William D. Matthews

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William D. Matthews
Born (1829-10-25)October 25, 1829
Maryland, U.S.
Died March 2, 1909(1909-03-02) (aged 79)
Leavenworth, Kansas, U.S.
Occupation Sailor, Officer, Civil Rights Activist
Political party Republican

William Dominick Matthews (October 25, 1829 – March 2, 1906) was an African American abolitionist, Civil War Union officer and Freemason. He was leader in Leavenworth, Kansas, as well as nationally.

Life in Maryland[edit]

Matthews was born October 25, 1829, on the eastern shore of Maryland.[1] William Dominick Matthews was born free to mixed-race parents. His father, Joseph, was a man of African descent who hailed from Delaware. His mother, the half-white slave daughter of a Frenchman, had gained her release from bondage upon her father’s death. Matthews moved to Baltimore in the late 1840s and worked as a sailor until 1854, when he purchased his own vessel and worked the Chesapeake Bay and Potomac River. But discriminatory laws limited his ability to make a living. He sold the boat and left Maryland.[2]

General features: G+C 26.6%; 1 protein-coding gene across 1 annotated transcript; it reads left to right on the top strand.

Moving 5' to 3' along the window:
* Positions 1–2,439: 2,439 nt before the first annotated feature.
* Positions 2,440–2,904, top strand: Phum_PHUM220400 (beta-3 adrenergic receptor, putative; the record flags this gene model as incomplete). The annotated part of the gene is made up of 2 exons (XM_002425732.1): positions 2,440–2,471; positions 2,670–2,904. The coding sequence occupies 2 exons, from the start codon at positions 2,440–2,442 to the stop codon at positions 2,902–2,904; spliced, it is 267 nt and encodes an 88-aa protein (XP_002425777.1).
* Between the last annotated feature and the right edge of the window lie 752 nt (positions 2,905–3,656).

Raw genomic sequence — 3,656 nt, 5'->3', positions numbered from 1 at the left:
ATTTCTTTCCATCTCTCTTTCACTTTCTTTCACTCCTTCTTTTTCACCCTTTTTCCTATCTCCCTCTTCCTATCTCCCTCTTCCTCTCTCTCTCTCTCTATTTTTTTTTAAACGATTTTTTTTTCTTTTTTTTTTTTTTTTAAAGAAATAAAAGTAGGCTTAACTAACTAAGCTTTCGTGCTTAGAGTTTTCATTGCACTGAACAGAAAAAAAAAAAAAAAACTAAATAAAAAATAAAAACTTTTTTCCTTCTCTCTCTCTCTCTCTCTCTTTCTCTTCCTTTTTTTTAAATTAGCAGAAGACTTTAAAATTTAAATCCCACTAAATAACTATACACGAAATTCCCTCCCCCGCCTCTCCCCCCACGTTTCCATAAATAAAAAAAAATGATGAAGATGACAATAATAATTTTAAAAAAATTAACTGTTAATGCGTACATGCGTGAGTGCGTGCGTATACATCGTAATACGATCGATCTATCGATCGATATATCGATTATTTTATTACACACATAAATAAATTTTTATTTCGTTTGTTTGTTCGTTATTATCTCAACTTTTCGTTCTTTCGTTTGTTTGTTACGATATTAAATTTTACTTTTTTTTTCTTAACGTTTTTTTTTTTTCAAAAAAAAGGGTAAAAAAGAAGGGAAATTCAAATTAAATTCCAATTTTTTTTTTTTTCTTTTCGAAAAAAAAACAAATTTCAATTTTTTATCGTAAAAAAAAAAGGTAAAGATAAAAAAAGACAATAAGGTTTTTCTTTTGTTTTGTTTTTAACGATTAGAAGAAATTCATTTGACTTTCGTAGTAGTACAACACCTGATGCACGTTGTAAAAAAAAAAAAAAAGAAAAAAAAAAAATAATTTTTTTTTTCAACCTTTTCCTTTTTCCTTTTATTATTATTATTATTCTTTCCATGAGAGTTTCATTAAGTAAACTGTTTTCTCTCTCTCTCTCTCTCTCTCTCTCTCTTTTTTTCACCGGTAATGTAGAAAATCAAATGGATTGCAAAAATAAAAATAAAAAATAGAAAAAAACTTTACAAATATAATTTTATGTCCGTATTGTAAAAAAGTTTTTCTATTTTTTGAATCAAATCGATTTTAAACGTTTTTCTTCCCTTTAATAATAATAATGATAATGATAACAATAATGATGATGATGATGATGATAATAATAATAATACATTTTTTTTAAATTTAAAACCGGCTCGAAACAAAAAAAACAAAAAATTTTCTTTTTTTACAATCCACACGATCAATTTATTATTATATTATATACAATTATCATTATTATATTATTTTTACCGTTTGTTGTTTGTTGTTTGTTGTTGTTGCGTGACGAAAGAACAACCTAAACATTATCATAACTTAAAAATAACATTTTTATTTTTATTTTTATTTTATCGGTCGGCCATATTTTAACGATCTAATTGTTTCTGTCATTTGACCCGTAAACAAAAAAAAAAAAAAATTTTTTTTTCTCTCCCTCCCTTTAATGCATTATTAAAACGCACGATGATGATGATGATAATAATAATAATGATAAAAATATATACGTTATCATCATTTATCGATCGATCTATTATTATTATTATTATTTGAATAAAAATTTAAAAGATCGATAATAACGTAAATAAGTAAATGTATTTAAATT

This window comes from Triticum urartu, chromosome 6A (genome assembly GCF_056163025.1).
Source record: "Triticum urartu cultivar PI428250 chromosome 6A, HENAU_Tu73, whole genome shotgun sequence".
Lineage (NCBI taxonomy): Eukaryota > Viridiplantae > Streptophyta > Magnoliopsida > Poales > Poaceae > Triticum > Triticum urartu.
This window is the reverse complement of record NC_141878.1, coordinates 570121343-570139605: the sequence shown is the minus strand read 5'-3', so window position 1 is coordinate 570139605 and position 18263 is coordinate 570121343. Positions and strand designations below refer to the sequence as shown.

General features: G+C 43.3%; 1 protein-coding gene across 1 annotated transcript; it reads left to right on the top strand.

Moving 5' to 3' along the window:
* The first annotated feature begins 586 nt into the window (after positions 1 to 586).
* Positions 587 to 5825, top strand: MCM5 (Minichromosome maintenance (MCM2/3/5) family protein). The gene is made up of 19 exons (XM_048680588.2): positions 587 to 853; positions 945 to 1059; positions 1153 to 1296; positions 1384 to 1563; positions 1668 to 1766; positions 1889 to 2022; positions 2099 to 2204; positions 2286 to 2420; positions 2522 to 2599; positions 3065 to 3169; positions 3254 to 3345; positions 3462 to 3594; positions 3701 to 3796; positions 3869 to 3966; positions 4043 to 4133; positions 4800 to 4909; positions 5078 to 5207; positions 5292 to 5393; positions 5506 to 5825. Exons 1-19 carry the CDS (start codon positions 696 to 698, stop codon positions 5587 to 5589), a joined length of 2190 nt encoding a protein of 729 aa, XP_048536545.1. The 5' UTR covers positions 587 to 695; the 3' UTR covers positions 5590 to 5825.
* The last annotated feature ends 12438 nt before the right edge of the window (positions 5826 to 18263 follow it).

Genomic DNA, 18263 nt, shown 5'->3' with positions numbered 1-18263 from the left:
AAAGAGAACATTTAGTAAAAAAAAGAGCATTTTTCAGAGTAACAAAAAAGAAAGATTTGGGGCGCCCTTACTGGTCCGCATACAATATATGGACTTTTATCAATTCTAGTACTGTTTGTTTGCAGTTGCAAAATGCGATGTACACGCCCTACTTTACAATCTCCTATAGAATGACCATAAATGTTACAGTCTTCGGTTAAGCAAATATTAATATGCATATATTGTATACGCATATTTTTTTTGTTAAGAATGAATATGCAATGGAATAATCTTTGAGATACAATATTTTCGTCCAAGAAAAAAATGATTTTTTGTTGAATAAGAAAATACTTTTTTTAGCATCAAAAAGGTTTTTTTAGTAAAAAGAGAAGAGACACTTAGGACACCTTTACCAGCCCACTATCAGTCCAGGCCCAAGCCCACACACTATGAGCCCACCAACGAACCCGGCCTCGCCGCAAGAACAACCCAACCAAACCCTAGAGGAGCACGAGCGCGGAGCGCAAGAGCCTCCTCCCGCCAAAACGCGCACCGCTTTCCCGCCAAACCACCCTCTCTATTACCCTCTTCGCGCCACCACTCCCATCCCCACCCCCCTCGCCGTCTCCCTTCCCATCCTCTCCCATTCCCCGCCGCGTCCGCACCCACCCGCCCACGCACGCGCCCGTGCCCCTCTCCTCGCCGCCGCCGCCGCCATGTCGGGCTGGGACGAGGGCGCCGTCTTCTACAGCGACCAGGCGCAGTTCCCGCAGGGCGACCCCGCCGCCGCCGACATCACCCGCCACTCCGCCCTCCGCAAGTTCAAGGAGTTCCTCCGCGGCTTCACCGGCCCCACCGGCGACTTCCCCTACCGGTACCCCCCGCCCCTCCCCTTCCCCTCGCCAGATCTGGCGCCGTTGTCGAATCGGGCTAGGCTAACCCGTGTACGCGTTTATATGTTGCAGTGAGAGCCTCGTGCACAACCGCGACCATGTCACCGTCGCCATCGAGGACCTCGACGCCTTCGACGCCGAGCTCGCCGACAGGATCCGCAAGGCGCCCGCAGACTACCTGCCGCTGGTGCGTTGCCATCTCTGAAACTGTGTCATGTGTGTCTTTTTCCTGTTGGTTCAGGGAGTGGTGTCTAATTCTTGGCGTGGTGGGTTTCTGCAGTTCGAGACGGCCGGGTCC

Abolitionist in Leavenworth, Kansas[edit]

Matthews moved to Leavenworth, Kansas, in 1856. It was there that he opened the Waverly House, which served as a stage on the Underground Railroad. With the help of others including Daniel Read Anthony (brother of Susan B. Anthony), he helped many escape the yoke of slavery.[2]

Civil War[edit]